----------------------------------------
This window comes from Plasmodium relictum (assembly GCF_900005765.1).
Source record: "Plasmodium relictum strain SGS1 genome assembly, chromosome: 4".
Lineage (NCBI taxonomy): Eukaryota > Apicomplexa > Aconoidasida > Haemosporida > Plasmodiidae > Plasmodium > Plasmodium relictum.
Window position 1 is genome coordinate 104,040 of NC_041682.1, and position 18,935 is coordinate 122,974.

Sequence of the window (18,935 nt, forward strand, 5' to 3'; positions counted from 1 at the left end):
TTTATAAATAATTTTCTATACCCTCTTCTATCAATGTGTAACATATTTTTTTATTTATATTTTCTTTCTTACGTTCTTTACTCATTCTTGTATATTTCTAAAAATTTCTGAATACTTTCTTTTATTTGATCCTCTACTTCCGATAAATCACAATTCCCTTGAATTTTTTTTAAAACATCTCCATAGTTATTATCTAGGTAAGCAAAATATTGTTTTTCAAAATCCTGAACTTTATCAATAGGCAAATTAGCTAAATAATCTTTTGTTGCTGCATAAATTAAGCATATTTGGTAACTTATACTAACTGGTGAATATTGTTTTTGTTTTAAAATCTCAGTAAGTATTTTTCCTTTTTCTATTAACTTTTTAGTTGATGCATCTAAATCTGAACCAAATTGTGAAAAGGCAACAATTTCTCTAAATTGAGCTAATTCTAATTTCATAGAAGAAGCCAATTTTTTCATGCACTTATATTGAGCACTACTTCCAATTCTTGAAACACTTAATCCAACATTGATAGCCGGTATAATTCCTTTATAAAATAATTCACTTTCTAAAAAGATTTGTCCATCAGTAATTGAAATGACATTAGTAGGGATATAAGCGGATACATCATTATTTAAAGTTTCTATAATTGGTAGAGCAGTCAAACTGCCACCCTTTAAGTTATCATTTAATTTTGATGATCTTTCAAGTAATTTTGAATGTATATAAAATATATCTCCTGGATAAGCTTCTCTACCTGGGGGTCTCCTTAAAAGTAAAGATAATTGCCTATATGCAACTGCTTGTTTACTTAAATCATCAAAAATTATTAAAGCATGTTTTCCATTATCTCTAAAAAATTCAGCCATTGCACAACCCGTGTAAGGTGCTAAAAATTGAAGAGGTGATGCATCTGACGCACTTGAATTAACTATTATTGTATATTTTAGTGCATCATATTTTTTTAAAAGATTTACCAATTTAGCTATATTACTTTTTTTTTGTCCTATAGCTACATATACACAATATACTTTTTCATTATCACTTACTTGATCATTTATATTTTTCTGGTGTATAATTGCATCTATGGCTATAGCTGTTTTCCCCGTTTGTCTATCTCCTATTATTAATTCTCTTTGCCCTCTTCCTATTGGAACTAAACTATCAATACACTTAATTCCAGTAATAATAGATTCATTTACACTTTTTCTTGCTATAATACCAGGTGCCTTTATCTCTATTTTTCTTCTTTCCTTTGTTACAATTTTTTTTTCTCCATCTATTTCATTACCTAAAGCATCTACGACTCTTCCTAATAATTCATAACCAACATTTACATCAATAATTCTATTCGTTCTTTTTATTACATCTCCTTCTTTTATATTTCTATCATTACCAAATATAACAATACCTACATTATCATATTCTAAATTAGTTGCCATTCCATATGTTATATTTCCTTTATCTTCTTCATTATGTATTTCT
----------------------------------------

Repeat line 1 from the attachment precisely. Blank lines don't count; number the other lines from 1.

This window comes from Plasmodium relictum (assembly GCF_900005765.1).